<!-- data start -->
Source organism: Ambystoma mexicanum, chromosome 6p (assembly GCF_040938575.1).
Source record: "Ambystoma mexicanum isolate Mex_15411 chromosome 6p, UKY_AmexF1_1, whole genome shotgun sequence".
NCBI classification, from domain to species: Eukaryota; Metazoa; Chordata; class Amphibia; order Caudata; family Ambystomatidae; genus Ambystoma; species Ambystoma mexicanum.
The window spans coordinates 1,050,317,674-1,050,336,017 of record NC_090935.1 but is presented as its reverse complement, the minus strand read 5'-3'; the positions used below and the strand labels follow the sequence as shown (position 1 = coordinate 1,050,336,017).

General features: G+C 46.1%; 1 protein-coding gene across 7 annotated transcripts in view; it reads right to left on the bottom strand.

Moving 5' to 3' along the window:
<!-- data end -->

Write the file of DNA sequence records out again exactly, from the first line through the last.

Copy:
Source organism: Ambystoma mexicanum, chromosome 6p (assembly GCF_040938575.1).
Source record: "Ambystoma mexicanum isolate Mex_15411 chromosome 6p, UKY_AmexF1_1, whole genome shotgun sequence".
NCBI classification, from domain to species: Eukaryota; Metazoa; Chordata; class Amphibia; order Caudata; family Ambystomatidae; genus Ambystoma; species Ambystoma mexicanum.
The window spans coordinates 1,050,317,674-1,050,336,017 of record NC_090935.1 but is presented as its reverse complement, the minus strand read 5'-3'; the positions used below and the strand labels follow the sequence as shown (position 1 = coordinate 1,050,336,017).

General features: G+C 46.1%; 1 protein-coding gene across 7 annotated transcripts in view; it reads right to left on the bottom strand.

Moving 5' to 3' along the window: